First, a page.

–3.1 from:

“3.1. Within ninety (90) days of appointment, State Air Surgeon shall supply all information necessary for the ANG/SG to establish a Provider Credential File (PCF).”

To:

“3.1. Within ninety (90) days of appointment, SAS shall supply all information necessary for the ANG/SG to establish a Provider Credential File (PCF).”

Comment: this abbreviation has already been defined, so full SAS title is not needed.

 

–4.1.2.1 from:

“4.1.2.1. The SAS after coordination with the Assistant Adjutant General – Air (AAG) will assign a host Medical Group (MDG) to all Geographically Separated Units (GSUs) within the State.”

To:

“4.1.2.1. The SAS, after coordination with the Assistant Adjutant General – Air (AAG), will assign a host Medical Group (MDG) to all Geographically Separated Units (GSUs) within the State.”

Comment: Missing commas.

 

–4.1.6. from:

“4.1.6. Ensures that support agreements are formally established between the host MDG and the squadron medical element or other unique operational groups or squadrons that have medical providers in accordance with AFI 48-149, Flight and Operational Medicine Programs, and AFI 25-201, Support Agreements Procedures.”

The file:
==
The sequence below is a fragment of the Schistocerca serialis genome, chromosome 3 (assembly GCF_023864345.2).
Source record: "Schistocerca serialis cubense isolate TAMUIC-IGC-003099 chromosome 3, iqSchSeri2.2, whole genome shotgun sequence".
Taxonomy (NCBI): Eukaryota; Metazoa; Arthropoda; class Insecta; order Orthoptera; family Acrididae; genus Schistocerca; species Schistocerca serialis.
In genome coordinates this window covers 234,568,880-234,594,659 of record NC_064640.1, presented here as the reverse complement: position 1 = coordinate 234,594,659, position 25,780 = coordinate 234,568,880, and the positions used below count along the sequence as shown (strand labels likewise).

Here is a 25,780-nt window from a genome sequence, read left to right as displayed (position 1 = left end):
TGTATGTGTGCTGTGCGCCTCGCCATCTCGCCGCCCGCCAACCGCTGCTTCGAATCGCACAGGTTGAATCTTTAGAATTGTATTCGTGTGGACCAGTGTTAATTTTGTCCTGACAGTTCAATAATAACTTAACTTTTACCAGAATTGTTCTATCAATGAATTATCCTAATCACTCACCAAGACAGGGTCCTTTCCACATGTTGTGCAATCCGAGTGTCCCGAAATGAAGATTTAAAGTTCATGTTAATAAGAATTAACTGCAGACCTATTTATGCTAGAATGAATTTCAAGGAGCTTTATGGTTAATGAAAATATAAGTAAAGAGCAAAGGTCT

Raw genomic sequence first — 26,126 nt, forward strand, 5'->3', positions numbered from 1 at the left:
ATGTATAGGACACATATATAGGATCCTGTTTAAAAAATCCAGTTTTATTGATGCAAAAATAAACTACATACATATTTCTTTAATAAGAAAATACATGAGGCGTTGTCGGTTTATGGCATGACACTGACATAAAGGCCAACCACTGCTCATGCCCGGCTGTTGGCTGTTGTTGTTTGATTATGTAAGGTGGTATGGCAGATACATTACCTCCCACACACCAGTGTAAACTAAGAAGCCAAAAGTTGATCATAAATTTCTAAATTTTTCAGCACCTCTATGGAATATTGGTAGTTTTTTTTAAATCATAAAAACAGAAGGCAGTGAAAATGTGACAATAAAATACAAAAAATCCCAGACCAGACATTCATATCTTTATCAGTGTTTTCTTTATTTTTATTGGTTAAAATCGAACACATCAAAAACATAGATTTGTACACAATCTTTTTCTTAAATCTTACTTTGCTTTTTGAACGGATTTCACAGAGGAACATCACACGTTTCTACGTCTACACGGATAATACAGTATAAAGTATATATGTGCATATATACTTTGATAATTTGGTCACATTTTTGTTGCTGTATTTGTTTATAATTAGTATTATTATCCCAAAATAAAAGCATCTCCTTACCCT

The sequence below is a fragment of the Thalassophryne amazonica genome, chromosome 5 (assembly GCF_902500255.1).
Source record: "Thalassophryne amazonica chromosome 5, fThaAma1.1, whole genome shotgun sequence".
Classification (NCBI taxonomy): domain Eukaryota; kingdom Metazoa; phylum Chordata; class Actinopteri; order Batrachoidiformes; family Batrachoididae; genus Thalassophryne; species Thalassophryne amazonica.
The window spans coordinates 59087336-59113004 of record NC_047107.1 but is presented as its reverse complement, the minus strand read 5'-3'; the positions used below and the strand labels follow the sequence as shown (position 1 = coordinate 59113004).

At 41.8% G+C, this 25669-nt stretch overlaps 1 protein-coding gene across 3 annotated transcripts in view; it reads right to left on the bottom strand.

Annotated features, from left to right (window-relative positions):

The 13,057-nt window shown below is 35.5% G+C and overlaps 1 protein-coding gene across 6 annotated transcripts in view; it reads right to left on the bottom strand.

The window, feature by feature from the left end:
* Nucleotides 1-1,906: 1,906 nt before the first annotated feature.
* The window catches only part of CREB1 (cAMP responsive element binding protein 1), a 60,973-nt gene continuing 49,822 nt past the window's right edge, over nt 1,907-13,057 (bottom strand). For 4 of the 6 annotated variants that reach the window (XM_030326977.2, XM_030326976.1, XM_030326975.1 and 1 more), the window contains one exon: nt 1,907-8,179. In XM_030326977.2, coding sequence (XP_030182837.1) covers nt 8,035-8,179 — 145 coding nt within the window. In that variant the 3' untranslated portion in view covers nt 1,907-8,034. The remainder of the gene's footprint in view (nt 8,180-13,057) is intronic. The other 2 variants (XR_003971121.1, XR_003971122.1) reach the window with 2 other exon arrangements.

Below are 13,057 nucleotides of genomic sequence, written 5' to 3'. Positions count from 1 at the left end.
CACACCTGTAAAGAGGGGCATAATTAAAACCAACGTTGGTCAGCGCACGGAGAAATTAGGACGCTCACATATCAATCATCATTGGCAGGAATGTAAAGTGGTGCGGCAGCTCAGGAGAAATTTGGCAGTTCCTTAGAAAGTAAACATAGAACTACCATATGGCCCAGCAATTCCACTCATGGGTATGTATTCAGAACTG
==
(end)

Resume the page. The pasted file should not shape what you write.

To:

4.1.6. Ensures that support agreements are formally established between the host MDG and the squadron medical element or other unique operational groups or squadrons that have medical personnel in accordance with AFI 48-149, Flight and Operational Medicine Programs, and AFI 25-201, Support Agreements Procedures.”

Comment: Need to expand coverage of this paragraph to include all medical personnel in SME, HRF/CERF, and other operational groups or squadrons.

 

–4.2.1. first sentence from:

“4.2.1. SASs will assist in the identification and resolution of problems, conflicts or other factors potentially limiting an organization’s mission readiness.”

To:

“4.2.1. SAS will assist in the identification and resolution of problems, conflicts or other factors potentially limiting an organization’s mission readiness.”

Comment: Type extra “s” after SAS.

 

–4.4.1. from:

“4.4.1 SAS will act as PHEO liaison between the TAG, NGB/SGP (who functions as the ANG PHEO) and governmental agencies such as Federal Emergency Management Agency (FEMA); SAS will not be required to uphold all PHEO requirements as described in AFI 10-2603, Emergency Health Powers on AF Installations.”

To:

“4.4.1 SAS will act as PHEO liaison between the TAG, NGB/SGP (who functions as the ANG PHEO) and governmental agencies such as FEMA; SAS will not be required to uphold all PHEO requirements as described in AFI 10-2603, Emergency Health Powers on AF Installations.”

Comment: FEMA has been previously defined in the ANGI, so full name is not needed.

 

–Para 5, second sentence from:

“As such all medical issues that may impact medical readiness of the unit should be brought to the attention of the SAS.”

To: